Anti-Inflammatory/Anti-Aging Strategies
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The Role of Inflammation in Enteroviruses and Paralysis

Posted on Friday, February, 28th, 2014 by Dr. Hellen in Boosting Immune Responses (Pro-Inflammatory) | Chronic Disease | Immune Homeostasis (Immune Balance) | Infections | Infections and Inflammatory Responses | Inflammation

Over the last 18 months, at least 25 children have been affected in the California area by a “polio-like” illness resulting in partial paralysis of five of the children.  As of this week, two out of five of these children have tested positive for enterovirus.  According to the news media, Australia and Asia have also report similar cases.

A commonly found virus, enteroviruses typically result in only mild symptoms such as runny nose, coughing, muscle aches, and sneezing. However, there are 60 different varieties of enteroviruses, and infection with certain types of these viruses results in spontaneous abortion, stillbirth, and congenital anomalies.  Infection with other varieties of enteroviruses can lead to damage of various tissues including skin, muscles, brain, spine, nerve cells, liver, and heart.

Some enteroviruses appear to specifically target the brain and the nervous system, leading to short- or long-term paralysis affecting mobility. So for example, polio enteroviruses attack the nervous system triggering an inflammatory response to destroy the viruses.  The resulting inflammation may lead to mild paralysis, or to an individual becoming completely paralyzed within hours.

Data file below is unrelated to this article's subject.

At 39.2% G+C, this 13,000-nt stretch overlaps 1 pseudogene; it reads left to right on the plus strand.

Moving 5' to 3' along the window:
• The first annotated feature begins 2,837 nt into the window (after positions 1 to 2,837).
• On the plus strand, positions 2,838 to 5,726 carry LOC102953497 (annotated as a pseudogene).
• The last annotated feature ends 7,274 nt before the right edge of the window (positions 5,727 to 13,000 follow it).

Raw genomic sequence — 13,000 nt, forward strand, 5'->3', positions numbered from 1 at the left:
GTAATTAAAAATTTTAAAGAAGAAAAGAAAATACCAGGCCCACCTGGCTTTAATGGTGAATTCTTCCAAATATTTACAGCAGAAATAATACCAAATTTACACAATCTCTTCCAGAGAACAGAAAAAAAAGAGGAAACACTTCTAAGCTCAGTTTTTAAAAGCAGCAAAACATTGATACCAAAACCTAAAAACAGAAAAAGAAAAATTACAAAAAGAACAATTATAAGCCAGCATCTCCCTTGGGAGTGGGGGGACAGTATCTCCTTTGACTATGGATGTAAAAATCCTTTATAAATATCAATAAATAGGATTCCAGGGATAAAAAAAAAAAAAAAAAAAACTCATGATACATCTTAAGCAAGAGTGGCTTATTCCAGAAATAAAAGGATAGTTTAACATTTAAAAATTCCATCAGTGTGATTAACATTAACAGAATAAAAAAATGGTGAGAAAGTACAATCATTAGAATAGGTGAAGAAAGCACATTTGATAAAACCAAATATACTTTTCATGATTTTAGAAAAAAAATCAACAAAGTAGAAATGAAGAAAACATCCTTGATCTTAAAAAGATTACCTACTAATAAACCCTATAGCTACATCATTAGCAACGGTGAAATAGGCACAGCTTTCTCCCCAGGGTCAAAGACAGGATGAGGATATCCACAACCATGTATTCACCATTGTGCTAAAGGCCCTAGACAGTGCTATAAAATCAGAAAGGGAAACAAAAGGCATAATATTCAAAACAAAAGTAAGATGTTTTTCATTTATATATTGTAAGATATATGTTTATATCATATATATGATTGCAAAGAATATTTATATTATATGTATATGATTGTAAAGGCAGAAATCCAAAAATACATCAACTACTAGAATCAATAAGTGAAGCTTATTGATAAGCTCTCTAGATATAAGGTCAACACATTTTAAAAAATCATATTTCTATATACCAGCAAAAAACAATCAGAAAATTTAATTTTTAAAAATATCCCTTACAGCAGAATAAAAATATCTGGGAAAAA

Some persistent enteroviruses survive in the body for a prolonged time with continued inflammation and damage to tissues.   So for example, polio patients that initially recover from their disease may continue to experience damage of nerve and muscle cells by inflammatory processes.  This resurgence of symptoms can result in a post-polio syndrome (PPS) years after their original exposure to the virus.

Individuals with post-polio syndrome have high levels of inflammatory cytokines, immune factors, in the spinal fluids between the thin layers of tissues that protect the spinal cord.  Other conditions resulting from enterovirus infection are often associated with the production of inflammatory molecules. Even patients with relatively mild symptoms and no nervous system complications may show increased blood levels of inflammatory immune factors.  This suggests that excessive inflammatory responses are occurring throughout the body.

A delicate balance exists between inflammatory and anti-inflammatory responses of the body.  The immune system is always on alert defending itself against infection.  However, once the process is triggered, the inflammation must be a measured, controlled response that does not destroy healthy tissue.

www.decodedscience.com/polio-like-virus-california-enterovirus-68-paralyzing-kids/43034
www.ncbi.nlm.nih.gov/pubmed/18219253
www.ninds.nih.gov/disorders/post_polio/detail_post_polio.htm
www.ncbi.nlm.nih.gov/pubmed/24367714
www.enterovirusfoundation.org/associations.shtml
www.ncbi.nlm.nih.gov/pubmed/22776106
 

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